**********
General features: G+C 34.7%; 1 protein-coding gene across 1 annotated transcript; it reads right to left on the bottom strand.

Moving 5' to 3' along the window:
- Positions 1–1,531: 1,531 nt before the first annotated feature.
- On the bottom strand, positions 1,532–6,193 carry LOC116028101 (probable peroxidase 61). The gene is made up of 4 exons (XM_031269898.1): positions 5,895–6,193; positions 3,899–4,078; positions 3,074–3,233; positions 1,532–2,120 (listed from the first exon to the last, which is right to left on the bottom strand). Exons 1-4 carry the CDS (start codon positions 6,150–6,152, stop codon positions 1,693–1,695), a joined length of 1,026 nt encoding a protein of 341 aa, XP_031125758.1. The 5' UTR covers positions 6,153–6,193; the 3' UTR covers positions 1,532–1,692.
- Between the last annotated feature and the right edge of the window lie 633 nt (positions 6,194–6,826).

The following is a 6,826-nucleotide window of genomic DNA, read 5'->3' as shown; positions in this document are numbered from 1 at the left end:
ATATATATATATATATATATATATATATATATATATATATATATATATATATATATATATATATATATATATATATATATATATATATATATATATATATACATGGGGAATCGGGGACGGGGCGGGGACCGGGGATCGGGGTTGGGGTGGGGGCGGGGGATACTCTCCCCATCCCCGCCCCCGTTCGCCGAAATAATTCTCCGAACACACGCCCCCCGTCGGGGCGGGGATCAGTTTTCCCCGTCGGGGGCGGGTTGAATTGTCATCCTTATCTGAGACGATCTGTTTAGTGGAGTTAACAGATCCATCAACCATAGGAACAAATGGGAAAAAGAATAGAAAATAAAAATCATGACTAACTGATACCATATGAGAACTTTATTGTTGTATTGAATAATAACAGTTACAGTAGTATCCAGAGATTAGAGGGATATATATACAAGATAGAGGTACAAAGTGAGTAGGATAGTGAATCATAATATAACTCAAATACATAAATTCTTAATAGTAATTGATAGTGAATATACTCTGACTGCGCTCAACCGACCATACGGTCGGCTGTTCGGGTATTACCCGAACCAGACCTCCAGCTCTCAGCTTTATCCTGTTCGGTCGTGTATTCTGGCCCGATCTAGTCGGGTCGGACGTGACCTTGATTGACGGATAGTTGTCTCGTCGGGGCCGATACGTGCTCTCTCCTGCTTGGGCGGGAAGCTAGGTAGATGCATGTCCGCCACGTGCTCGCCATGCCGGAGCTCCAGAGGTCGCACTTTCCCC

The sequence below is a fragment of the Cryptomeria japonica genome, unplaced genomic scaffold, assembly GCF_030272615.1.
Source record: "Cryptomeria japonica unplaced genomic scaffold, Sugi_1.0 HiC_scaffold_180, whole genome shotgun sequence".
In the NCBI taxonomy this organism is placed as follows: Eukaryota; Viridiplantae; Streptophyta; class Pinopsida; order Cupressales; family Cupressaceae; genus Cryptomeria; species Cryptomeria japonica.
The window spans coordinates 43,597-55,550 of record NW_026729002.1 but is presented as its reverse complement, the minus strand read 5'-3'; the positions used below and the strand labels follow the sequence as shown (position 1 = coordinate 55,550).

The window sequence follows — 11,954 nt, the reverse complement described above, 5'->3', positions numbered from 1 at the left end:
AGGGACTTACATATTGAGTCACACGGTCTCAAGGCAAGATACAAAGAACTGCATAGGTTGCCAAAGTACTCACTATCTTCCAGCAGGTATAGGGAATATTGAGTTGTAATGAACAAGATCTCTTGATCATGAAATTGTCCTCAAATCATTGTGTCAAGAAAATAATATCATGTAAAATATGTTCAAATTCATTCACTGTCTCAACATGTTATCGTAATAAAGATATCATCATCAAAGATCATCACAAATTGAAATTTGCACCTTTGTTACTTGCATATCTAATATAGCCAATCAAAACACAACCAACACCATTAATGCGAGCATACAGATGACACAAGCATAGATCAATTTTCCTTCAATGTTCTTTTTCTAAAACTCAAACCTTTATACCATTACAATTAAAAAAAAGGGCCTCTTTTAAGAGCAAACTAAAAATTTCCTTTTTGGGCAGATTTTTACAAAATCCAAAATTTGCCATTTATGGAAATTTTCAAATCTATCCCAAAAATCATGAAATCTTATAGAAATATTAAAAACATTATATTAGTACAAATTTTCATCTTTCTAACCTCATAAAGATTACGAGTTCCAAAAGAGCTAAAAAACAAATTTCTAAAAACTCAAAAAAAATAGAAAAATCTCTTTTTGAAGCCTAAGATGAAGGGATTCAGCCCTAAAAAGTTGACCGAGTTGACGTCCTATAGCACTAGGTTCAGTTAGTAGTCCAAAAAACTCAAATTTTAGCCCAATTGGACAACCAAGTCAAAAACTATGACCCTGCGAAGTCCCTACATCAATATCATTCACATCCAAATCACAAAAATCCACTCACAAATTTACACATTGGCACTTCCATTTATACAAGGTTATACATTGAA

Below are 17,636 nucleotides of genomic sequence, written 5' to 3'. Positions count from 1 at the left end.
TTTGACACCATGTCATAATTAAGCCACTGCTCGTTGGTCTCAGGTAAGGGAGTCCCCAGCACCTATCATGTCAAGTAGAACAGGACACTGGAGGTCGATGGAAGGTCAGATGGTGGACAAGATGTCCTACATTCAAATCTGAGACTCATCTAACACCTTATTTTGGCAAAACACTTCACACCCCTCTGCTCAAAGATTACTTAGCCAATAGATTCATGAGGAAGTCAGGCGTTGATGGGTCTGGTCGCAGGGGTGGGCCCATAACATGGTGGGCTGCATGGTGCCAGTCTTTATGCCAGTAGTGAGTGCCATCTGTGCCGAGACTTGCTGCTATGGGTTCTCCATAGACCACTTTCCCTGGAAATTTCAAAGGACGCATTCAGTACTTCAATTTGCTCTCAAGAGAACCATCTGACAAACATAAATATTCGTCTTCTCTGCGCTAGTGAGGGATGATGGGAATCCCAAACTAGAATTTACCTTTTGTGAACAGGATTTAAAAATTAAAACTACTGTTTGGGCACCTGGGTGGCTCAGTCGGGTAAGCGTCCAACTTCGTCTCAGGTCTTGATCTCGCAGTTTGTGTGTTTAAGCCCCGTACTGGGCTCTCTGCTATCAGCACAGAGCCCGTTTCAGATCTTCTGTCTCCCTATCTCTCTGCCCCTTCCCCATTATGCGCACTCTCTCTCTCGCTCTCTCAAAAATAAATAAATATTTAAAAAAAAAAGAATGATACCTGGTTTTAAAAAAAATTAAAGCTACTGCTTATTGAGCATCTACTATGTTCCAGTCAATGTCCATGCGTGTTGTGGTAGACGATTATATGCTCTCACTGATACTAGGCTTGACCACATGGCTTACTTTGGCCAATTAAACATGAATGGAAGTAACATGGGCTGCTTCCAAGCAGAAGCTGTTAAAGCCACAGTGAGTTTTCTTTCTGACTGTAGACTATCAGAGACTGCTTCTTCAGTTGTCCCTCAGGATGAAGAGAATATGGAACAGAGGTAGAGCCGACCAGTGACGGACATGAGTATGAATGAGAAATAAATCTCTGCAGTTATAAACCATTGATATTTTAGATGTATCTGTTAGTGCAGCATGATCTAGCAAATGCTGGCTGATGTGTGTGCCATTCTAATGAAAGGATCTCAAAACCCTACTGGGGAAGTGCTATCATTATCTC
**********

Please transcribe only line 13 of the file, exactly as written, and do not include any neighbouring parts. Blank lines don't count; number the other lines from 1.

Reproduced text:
AGGGACTTACATATTGAGTCACACGGTCTCAAGGCAAGATACAAAGAACTGCATAGGTTGCCAAAGTACTCACTATCTTCCAGCAGGTATAGGGAATATTGAGTTGTAATGAACAAGATCTCTTGATCATGAAATTGTCCTCAAATCATTGTGTCAAGAAAATAATATCATGTAAAATATGTTCAAATTCATTCACTGTCTCAACATGTTATCGTAATAAAGATATCATCATCAAAGATCATCACAAATTGAAATTTGCACCTTTGTTACTTGCATATCTAATATAGCCAATCAAAACACAACCAACACCATTAATGCGAGCATACAGATGACACAAGCATAGATCAATTTTCCTTCAATGTTCTTTTTCTAAAACTCAAACCTTTATACCATTACAATTAAAAAAAAGGGCCTCTTTTAAGAGCAAACTAAAAATTTCCTTTTTGGGCAGATTTTTACAAAATCCAAAATTTGCCATTTATGGAAATTTTCAAATCTATCCCAAAAATCATGAAATCTTATAGAAATATTAAAAACATTATATTAGTACAAATTTTCATCTTTCTAACCTCATAAAGATTACGAGTTCCAAAAGAGCTAAAAAACAAATTTCTAAAAACTCAAAAAAAATAGAAAAATCTCTTTTTGAAGCCTAAGATGAAGGGATTCAGCCCTAAAAAGTTGACCGAGTTGACGTCCTATAGCACTAGGTTCAGTTAGTAGTCCAAAAAACTCAAATTTTAGCCCAATTGGACAACCAAGTCAAAAACTATGACCCTGCGAAGTCCCTACATCAATATCATTCACATCCAAATCACAAAAATCCACTCACAAATTTACACATTGGCACTTCCATTTATACAAGGTTATACATTGAA